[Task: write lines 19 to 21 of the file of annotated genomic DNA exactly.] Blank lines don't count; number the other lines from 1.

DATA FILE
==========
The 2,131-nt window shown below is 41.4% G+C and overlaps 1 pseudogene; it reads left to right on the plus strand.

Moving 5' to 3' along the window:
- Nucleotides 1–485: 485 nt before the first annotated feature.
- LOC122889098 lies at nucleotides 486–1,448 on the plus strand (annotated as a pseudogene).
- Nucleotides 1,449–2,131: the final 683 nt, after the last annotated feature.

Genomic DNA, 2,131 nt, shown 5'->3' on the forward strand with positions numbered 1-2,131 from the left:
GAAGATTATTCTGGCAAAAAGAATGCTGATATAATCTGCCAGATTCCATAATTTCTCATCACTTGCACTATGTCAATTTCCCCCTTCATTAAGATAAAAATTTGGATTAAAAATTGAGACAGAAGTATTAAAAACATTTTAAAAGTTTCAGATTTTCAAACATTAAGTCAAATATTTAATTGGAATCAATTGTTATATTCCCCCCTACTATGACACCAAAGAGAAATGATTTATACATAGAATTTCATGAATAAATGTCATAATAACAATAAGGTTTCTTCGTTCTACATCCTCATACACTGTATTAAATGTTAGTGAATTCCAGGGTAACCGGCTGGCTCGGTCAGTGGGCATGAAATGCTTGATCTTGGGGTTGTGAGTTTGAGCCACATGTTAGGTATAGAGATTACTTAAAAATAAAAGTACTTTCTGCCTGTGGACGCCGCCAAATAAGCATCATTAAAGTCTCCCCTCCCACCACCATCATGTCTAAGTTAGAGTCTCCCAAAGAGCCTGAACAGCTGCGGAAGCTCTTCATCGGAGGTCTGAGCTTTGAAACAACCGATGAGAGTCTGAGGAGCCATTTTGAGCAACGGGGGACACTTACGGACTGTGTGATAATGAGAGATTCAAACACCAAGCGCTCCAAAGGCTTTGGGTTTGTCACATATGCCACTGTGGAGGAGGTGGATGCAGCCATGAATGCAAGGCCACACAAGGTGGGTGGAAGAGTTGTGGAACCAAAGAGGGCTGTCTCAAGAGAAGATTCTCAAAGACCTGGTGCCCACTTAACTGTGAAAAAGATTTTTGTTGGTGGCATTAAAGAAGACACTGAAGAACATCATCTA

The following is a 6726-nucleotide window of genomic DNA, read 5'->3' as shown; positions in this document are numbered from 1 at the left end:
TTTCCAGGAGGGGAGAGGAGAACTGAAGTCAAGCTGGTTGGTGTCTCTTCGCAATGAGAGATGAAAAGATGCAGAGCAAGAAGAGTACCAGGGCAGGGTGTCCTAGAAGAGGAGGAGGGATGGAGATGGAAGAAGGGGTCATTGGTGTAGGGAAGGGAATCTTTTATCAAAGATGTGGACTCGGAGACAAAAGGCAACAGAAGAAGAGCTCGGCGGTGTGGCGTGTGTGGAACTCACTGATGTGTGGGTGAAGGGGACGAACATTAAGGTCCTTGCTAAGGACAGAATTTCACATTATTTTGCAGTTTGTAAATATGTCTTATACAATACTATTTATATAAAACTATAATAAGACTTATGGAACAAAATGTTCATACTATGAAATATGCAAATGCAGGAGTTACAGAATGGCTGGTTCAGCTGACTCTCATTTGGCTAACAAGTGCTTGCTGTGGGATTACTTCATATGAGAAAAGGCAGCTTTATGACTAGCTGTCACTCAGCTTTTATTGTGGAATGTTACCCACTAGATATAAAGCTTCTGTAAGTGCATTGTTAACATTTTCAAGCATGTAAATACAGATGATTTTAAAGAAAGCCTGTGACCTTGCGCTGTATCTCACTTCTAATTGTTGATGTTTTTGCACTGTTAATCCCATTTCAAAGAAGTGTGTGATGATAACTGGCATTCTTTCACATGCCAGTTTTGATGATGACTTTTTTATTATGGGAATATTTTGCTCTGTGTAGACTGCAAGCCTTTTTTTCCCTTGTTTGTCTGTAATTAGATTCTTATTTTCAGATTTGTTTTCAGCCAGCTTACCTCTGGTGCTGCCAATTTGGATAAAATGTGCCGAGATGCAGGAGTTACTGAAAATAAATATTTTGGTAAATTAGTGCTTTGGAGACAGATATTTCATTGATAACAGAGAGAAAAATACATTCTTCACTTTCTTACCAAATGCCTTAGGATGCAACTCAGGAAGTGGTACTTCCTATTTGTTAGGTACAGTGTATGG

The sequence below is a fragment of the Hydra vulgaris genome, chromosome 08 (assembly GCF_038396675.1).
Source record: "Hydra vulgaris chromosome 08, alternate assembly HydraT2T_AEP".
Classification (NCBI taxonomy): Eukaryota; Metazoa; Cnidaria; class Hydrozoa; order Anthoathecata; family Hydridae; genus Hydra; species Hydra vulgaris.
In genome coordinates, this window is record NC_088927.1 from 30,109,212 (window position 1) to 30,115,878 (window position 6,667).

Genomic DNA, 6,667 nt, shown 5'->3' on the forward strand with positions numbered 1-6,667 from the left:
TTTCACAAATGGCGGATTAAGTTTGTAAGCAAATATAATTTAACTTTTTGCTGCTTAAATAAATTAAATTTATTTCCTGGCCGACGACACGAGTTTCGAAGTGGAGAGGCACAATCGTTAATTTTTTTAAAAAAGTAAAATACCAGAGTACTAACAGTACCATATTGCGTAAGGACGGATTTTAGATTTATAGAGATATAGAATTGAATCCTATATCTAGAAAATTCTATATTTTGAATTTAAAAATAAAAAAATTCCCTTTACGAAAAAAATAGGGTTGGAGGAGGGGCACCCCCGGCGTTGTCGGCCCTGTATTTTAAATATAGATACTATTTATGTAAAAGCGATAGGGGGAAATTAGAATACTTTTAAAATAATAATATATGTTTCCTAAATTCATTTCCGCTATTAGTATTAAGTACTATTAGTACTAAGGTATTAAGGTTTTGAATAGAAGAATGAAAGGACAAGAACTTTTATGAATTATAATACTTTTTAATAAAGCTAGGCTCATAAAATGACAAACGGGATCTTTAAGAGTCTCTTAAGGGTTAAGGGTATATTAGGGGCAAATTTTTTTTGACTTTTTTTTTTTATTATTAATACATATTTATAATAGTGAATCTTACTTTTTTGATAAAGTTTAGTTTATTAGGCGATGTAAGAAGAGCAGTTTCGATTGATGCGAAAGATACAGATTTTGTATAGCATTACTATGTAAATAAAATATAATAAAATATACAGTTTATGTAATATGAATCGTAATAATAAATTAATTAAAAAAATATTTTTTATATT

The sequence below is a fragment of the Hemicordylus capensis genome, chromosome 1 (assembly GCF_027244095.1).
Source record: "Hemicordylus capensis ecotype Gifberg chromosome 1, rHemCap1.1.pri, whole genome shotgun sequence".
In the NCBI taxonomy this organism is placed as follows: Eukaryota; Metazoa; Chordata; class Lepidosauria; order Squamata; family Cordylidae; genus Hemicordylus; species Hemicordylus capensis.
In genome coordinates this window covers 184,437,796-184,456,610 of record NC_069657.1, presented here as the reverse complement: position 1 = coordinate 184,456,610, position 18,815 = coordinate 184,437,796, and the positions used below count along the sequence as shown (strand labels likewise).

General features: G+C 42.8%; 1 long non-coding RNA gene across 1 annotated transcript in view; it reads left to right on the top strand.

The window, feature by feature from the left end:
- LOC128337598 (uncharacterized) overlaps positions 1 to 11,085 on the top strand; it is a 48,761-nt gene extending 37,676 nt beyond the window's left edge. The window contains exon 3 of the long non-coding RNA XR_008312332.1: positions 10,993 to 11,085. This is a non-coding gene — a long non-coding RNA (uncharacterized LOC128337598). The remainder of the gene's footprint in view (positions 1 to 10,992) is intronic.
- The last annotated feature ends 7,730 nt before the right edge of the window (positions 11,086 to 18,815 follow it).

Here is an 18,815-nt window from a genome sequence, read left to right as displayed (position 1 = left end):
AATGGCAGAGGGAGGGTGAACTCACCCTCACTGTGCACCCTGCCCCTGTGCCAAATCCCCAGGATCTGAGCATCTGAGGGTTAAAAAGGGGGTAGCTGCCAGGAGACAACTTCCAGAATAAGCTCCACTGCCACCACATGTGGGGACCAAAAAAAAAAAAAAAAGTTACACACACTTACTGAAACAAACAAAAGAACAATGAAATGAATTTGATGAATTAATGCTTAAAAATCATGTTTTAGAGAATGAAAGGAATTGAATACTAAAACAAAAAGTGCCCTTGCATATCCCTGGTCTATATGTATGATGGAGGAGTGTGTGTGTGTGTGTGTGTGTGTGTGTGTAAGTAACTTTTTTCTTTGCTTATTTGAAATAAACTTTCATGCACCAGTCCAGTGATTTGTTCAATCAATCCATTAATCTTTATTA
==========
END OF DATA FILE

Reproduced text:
In genome coordinates this window covers 184,437,796-184,456,610 of record NC_069657.1, presented here as the reverse complement: position 1 = coordinate 184,456,610, position 18,815 = coordinate 184,437,796, and the positions used below count along the sequence as shown (strand labels likewise).

General features: G+C 42.8%; 1 long non-coding RNA gene across 1 annotated transcript in view; it reads left to right on the top strand.

The window, feature by feature from the left end: